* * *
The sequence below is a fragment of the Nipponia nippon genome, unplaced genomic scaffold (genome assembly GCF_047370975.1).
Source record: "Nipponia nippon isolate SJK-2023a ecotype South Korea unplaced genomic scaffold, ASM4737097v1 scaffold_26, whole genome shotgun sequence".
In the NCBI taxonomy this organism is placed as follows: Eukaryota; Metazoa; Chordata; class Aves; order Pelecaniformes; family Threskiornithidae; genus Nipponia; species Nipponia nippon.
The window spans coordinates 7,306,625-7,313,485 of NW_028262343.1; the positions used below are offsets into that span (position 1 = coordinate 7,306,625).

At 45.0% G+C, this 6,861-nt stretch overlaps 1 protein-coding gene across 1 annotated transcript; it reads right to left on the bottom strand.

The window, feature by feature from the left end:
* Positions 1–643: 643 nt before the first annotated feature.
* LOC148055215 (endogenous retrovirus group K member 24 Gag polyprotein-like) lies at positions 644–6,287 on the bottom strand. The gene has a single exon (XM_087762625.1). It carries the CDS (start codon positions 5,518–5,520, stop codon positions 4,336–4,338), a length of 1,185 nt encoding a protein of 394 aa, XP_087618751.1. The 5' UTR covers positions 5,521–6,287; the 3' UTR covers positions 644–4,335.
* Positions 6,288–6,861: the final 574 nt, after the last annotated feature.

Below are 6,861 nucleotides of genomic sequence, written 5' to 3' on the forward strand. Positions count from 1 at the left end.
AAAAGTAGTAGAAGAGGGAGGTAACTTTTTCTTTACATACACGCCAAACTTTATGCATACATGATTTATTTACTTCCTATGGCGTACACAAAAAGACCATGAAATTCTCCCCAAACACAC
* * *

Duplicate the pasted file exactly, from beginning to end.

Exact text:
The sequence below is a fragment of the Nipponia nippon genome, unplaced genomic scaffold (genome assembly GCF_047370975.1).
Source record: "Nipponia nippon isolate SJK-2023a ecotype South Korea unplaced genomic scaffold, ASM4737097v1 scaffold_26, whole genome shotgun sequence".
In the NCBI taxonomy this organism is placed as follows: Eukaryota; Metazoa; Chordata; class Aves; order Pelecaniformes; family Threskiornithidae; genus Nipponia; species Nipponia nippon.
The window spans coordinates 7,306,625-7,313,485 of NW_028262343.1; the positions used below are offsets into that span (position 1 = coordinate 7,306,625).

At 45.0% G+C, this 6,861-nt stretch overlaps 1 protein-coding gene across 1 annotated transcript; it reads right to left on the bottom strand.

The window, feature by feature from the left end:
* Positions 1–643: 643 nt before the first annotated feature.
* LOC148055215 (endogenous retrovirus group K member 24 Gag polyprotein-like) lies at positions 644–6,287 on the bottom strand. The gene has a single exon (XM_087762625.1). It carries the CDS (start codon positions 5,518–5,520, stop codon positions 4,336–4,338), a length of 1,185 nt encoding a protein of 394 aa, XP_087618751.1. The 5' UTR covers positions 5,521–6,287; the 3' UTR covers positions 644–4,335.
* Positions 6,288–6,861: the final 574 nt, after the last annotated feature.

Below are 6,861 nucleotides of genomic sequence, written 5' to 3' on the forward strand. Positions count from 1 at the left end.
AAAAGTAGTAGAAGAGGGAGGTAACTTTTTCTTTACATACACGCCAAACTTTATGCATACATGATTTATTTACTTCCTATGGCGTACACAAAAAGACCATGAAATTCTCCCCAAACACAC